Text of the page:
Jane Bodily

Comments written about Jane Pittam Bodily by her grandson Joseph Bodily:

After his (Robert Bodily Sr.) death his widow, Jane Pittam Bodily, went and lived with her daughter Jane Elizabeth Layton until her death 22 Sept. 1904.

The last time I saw my grandmother, was 21 July 1901, as I was returning from my mission to Great Britain. Grandmother always impressed me as a person of unusual strength and ruggedness. She was above average size with unusually large hands and long arms with a body which at one time must have been as tough as a raw hide string for there was not an ounce of surplus flesh. Bone and sinew were as self evident as the strings on a bass fiddle. Yet she was one of the most considerate, unselfish and nonself-centered aged persons I have ever met.


PAF - Archer files = Orson Pratt Brown + (2)  Jane Bodily Galbraith < William Wilkie Galbraith + Sarah Emma Bodily < Robert Bodily Sr. + Jane Pittam or Pittnum.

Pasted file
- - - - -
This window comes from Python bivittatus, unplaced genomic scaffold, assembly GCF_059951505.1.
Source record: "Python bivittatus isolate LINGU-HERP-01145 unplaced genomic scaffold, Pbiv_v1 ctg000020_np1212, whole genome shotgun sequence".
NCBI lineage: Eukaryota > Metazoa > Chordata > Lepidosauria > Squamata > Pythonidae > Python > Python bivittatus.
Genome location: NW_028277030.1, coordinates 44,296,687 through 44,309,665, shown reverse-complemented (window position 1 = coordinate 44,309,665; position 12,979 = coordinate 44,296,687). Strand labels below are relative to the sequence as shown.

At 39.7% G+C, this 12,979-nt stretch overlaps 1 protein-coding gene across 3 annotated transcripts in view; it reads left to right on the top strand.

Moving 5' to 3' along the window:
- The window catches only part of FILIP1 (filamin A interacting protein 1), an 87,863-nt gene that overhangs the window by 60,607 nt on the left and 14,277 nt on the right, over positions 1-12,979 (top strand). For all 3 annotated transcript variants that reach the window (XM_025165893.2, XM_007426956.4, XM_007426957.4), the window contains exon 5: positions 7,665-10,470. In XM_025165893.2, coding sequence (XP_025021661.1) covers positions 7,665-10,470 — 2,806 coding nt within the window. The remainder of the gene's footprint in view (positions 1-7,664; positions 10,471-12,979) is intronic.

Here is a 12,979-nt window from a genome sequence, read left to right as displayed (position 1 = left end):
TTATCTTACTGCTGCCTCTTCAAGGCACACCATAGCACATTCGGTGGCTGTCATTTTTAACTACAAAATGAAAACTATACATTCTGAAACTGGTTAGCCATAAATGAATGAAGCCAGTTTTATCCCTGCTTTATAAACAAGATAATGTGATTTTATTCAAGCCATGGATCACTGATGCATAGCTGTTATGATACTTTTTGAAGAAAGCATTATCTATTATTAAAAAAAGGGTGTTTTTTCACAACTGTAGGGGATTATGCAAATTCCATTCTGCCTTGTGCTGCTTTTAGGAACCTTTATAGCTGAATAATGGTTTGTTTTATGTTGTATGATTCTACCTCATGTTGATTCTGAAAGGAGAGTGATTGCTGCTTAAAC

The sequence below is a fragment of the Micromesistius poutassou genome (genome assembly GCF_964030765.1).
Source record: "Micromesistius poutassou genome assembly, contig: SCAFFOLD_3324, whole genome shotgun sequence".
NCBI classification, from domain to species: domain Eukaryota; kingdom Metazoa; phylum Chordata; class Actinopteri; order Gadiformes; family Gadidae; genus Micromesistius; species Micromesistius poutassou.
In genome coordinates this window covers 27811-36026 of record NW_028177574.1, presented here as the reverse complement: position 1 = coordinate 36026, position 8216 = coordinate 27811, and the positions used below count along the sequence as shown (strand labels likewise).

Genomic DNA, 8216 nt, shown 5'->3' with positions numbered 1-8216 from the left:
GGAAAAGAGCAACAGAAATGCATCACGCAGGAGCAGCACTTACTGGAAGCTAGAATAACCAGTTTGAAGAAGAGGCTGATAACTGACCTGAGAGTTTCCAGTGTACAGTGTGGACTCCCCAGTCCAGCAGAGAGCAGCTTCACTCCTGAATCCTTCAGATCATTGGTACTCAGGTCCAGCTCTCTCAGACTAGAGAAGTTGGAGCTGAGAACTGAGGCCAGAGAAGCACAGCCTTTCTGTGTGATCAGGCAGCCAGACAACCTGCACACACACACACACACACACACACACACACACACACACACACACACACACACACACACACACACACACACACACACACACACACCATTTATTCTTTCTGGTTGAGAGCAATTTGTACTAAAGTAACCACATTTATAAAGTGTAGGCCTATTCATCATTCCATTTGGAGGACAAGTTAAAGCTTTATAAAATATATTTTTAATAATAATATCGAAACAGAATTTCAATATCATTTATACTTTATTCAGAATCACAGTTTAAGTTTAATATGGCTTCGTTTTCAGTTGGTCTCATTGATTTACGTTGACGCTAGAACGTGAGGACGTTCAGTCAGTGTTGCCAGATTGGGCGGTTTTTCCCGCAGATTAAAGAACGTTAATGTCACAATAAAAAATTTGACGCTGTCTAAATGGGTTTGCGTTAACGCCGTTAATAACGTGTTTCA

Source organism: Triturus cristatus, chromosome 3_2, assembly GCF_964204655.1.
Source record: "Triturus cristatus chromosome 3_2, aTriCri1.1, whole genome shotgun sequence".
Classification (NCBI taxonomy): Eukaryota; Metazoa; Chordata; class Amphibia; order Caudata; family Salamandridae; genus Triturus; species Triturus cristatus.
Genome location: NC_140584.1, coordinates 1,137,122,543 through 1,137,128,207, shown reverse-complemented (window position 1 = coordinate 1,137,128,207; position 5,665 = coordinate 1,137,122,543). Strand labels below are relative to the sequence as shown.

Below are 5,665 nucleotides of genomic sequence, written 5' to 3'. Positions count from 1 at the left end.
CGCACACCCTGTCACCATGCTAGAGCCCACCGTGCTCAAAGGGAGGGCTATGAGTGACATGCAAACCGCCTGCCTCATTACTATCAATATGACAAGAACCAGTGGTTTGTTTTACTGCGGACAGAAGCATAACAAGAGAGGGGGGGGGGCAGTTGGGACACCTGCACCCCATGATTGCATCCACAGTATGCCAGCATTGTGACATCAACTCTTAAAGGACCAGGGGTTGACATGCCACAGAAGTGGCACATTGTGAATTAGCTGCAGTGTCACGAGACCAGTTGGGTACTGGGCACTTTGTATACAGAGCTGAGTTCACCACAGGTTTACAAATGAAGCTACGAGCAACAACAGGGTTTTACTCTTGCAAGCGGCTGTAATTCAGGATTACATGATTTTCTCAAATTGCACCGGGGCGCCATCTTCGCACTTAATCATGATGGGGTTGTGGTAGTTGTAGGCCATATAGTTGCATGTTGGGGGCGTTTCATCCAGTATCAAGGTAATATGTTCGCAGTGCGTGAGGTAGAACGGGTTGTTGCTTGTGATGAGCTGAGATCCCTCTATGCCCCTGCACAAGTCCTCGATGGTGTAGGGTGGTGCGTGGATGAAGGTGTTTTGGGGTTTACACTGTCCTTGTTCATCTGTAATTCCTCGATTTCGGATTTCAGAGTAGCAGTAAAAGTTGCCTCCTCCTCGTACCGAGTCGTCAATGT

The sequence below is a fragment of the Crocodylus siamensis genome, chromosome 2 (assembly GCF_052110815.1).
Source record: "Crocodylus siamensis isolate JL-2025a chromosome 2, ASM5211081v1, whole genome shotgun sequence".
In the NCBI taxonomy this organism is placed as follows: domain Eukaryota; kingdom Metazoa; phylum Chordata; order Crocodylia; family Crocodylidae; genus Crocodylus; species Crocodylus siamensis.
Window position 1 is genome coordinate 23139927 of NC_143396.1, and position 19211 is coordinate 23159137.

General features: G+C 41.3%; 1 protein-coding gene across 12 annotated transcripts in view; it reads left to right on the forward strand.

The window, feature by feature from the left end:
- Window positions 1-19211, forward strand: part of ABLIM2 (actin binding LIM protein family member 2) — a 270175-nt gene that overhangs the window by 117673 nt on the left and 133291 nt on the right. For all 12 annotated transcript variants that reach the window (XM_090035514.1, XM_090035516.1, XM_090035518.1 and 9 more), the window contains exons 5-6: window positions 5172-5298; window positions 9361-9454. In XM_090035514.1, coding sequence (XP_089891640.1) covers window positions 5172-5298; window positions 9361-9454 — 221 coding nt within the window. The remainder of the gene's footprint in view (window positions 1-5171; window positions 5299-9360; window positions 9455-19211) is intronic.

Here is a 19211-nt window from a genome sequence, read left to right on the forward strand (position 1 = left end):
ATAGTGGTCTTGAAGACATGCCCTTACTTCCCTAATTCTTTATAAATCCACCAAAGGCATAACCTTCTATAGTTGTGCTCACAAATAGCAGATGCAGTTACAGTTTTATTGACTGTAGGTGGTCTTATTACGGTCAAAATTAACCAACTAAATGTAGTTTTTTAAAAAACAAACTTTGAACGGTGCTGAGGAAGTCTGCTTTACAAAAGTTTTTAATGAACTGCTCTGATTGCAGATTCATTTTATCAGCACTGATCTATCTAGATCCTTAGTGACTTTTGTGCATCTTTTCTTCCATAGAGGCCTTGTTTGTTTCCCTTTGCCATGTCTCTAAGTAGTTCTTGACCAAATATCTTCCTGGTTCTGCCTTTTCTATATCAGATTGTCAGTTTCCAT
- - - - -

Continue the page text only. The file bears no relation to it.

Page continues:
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... Published December 2007:
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... Published 2012:
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- Stephen Abbott Brown 1851-1853

- Phoebe Adelaide Brown Snyder 1855-1930

- Cynthia Abigail Fife Layton 1867-1943

- (New born female) Fife 1870-1870

- (Toddler female) Fife 1871-1872


- (Martha Stephens) John Martin Brown 1824-1888

(Martha Stephens) Alexander Brown 1826-1910

(Martha Stephens) Jesse Stowell Brown 1828-1905

- (Martha Stephens) Nancy Brown Davis Sanford 1830-1895

(Martha Stephens) Daniel Brown 1832-1864

(Martha Stephens) James Moorhead Brown 1834-1924